For those who have had the experience of watching all eight films in the series, it has been quite a broom ride. In addition to sharing some incredibly exciting adventures with Harry, Hermione, and Ron, fans of the series have seen Radcliffe, Watson, and Grint grow and evolve from adequate child actors into seasoned professional performers worthy of Oscar consideration. In the film’s production notes, all three of the stars explained what being a part of the films has meant to them.
“I couldn’t even attempt to sum up what the role of Harry Potter has meant to me, but I can say that I never took the opportunity to play him lightly,” Radcliffe said. “It may have been the same character, but like anyone else, Harry changed a lot over the years so, as an actor, I looked at each film as an opportunity to do something fresh and to develop another set of skills.”
“I feel very privileged to have played Hermione,” Watson said. “I think she’s someone young girls can look up to because she’s always true to herself. She’s very smart and an incredibly courageous and loyal friend who keeps a cool head in extremely difficult situations. It was wonderful to be able to bring across those elements of her personality throughout the films.”
“I know I’ll miss playing Ron because there was a time when I was him more than I wasn’t him,” Grint explained. “And I really liked the development of his character. He started out as a kid who was quite easily scared and it was nice to see him grow up to be brave and resourceful, particularly in this last movie where they are in such an unpredictable and dangerous place.”
In addition to being a masterpiece of special effects and incredible cinematography, the final Harry Potter film offers fascinating insight into various characters through the skillful use of flashbacks that punctuate the main action. The film also contains some incredibly touching and moving moments, and one of these occurs when Harry encounters Dumbledore in a place that very well could be heaven. At the end of their conversation, Dumbledore leaves Harry with a bit of very interesting advice.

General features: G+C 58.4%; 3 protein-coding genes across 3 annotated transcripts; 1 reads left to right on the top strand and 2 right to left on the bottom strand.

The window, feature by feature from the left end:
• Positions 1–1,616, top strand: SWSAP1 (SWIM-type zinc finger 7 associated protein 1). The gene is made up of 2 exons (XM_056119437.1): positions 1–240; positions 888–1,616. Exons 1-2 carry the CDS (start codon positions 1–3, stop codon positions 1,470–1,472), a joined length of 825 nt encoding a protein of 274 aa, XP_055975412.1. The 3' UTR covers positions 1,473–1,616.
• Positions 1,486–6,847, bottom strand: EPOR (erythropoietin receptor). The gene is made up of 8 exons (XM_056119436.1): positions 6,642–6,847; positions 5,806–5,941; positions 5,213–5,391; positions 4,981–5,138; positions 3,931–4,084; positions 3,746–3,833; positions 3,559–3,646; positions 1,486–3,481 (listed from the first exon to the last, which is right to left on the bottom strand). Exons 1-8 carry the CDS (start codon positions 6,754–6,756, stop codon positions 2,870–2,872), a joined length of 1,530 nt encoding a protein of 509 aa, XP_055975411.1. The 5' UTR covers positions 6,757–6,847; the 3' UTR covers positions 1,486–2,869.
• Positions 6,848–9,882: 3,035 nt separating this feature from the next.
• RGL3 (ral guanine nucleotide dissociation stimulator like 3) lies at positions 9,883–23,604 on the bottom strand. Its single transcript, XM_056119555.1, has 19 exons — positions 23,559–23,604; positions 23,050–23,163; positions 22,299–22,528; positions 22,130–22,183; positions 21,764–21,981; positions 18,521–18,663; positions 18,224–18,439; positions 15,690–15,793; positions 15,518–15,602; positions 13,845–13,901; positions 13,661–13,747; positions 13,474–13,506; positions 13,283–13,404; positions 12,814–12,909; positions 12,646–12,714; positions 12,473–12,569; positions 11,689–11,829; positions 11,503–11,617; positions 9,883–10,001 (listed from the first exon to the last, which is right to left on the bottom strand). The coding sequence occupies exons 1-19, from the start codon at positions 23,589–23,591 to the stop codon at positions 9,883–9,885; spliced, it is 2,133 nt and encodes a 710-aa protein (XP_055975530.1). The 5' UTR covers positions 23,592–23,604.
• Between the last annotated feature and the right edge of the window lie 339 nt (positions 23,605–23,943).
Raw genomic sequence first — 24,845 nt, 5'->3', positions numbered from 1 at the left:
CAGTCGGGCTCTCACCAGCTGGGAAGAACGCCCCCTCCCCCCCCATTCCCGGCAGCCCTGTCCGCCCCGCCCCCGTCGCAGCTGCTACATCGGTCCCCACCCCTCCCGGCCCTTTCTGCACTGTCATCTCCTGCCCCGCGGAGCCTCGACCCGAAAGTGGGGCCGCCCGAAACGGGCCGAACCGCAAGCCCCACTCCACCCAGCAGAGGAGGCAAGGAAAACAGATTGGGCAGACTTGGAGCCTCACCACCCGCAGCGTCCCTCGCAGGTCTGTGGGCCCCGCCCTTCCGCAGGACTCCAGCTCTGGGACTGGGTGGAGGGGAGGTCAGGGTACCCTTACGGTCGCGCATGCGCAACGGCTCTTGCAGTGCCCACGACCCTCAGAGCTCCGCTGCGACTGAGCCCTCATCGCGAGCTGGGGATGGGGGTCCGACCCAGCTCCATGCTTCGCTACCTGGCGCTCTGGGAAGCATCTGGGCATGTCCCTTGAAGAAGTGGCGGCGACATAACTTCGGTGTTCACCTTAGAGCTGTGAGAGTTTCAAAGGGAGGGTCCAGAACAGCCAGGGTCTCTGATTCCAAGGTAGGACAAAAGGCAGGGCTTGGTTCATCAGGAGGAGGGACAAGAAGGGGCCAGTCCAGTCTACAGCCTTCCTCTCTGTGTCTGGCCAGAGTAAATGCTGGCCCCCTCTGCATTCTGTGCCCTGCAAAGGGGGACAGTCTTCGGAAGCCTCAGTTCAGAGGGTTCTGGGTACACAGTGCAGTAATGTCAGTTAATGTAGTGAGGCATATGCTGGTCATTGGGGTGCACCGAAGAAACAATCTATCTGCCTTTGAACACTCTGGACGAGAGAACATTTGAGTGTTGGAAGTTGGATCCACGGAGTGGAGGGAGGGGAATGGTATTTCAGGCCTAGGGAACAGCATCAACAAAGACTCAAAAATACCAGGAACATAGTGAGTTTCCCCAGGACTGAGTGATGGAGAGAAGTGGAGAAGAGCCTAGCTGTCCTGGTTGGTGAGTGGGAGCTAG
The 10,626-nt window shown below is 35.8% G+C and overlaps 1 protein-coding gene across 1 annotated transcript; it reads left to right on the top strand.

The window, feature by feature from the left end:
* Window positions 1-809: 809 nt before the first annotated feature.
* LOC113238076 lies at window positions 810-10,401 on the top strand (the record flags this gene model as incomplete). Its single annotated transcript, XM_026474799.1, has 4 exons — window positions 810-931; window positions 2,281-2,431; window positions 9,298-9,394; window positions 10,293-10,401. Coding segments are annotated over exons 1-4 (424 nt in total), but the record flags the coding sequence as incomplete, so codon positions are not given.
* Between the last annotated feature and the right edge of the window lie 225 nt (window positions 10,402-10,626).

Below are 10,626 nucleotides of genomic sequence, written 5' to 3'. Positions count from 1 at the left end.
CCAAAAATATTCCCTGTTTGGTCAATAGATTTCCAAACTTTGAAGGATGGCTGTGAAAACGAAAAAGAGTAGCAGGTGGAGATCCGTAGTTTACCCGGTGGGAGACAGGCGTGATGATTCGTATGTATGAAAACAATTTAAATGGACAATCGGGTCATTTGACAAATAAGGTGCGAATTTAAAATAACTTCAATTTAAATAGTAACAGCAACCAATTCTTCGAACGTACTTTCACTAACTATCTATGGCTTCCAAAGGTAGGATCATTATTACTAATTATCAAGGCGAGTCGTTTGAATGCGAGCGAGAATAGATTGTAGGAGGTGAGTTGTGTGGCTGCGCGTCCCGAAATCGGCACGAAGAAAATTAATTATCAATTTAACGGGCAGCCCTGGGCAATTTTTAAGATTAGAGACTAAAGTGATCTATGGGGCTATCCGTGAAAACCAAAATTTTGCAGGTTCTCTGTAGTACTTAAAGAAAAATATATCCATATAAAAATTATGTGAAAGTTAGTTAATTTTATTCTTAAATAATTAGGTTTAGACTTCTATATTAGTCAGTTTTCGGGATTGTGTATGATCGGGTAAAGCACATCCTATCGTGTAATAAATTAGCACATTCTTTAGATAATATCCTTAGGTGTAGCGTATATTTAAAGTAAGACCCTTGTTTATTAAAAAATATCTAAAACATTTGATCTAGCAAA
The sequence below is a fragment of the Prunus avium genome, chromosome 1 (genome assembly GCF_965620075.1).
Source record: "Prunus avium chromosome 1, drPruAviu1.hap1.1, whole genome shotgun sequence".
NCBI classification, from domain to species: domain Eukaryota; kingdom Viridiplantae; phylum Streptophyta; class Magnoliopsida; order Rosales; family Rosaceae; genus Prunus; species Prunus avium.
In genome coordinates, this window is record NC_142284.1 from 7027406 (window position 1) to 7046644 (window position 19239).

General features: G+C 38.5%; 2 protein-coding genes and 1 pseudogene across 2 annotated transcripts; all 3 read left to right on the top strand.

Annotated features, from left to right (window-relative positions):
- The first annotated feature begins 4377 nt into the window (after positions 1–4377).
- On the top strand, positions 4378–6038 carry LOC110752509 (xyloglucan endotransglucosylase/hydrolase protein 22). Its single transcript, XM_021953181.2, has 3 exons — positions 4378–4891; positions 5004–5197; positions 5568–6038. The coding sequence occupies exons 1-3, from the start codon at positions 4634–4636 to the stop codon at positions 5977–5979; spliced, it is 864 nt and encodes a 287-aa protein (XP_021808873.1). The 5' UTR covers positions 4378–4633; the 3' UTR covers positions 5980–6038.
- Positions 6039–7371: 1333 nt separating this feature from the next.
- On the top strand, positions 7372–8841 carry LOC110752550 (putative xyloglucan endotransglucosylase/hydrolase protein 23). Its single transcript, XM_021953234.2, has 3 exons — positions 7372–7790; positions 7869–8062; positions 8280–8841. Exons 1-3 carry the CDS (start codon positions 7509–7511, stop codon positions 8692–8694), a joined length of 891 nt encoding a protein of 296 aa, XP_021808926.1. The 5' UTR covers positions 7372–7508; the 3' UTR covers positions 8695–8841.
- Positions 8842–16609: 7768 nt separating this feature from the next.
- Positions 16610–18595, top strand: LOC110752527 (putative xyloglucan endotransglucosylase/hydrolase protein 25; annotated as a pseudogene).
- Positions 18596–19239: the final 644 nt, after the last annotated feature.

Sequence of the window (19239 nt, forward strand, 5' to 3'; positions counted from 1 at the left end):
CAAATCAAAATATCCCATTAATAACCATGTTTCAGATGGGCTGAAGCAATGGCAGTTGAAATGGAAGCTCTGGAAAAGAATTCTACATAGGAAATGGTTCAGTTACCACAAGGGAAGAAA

“Help will always be given at Hogwarts to those who deserve it. Do not pity the dead, Harry. Pity the living and above all those who live without love.”
In addition to the outstanding performances turned in by Radcliffe, Grint, and Watson, the acting in this film from Smith, Rickman, Harris and everyone else for that matter is consistently superb. When the first films in the series came out, it was obvious how much more accomplished these adults were as actors than the then child stars. But that is no longer the case, and it will be very interesting to see where Radcliffe, Watson, and Grint go from here.
All those who have seen and loved the Harry Potter movies will have things about the films that they’ll never forget. It might be the excitement of the Quidditch matches or the wand battles or Snape’s glare or the long-awaited kiss between Hermione and Ron or whatever. But for me, the image that will stay with me forever is of Nagini, that magnificently unnerving gigantic snake that belongs to Voldemort. Never again will I retire for the night without checking under the bed. Of course, if I encountered Nagini staring back at me, you would never again read another word from me on this blog.
“Harry Potter and the Deathly Hallows: Part 2” (It gets an impressive nine.) definitely is the most consistently exciting and impressive movie of the summer thus far. It certainly is worthy of Oscar nominations in a number of categories, and it offers a fitting end to a great series. And when you consider the films as one work, you realize that the movies have grown more complex as the three main actors matured. Rickman expressed this idea best in the production notes.
“It’s about engaging the imagination because those are ‘muscles’ that also need to be developed as a child grows up. In order for that to happen properly, there have to be some big themes to think about. What’s right and what’s wrong? Who do I trust and who don’t I? What does it mean to be brave…and what does loyalty mean? It’s all in there.”
Amen, Professor Snape.